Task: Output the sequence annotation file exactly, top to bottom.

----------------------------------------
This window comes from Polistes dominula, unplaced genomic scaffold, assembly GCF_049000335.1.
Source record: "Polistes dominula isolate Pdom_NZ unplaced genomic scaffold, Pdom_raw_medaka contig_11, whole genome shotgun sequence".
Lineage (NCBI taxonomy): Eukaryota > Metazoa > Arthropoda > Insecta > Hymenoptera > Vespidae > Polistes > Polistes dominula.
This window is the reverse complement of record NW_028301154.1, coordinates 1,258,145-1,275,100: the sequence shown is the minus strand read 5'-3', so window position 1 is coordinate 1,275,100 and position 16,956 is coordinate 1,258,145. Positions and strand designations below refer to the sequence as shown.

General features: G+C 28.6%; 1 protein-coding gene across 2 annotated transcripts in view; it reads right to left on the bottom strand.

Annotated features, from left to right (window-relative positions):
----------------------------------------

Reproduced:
This window comes from Polistes dominula, unplaced genomic scaffold, assembly GCF_049000335.1.
Source record: "Polistes dominula isolate Pdom_NZ unplaced genomic scaffold, Pdom_raw_medaka contig_11, whole genome shotgun sequence".
Lineage (NCBI taxonomy): Eukaryota > Metazoa > Arthropoda > Insecta > Hymenoptera > Vespidae > Polistes > Polistes dominula.
This window is the reverse complement of record NW_028301154.1, coordinates 1,258,145-1,275,100: the sequence shown is the minus strand read 5'-3', so window position 1 is coordinate 1,275,100 and position 16,956 is coordinate 1,258,145. Positions and strand designations below refer to the sequence as shown.

General features: G+C 28.6%; 1 protein-coding gene across 2 annotated transcripts in view; it reads right to left on the bottom strand.

Annotated features, from left to right (window-relative positions):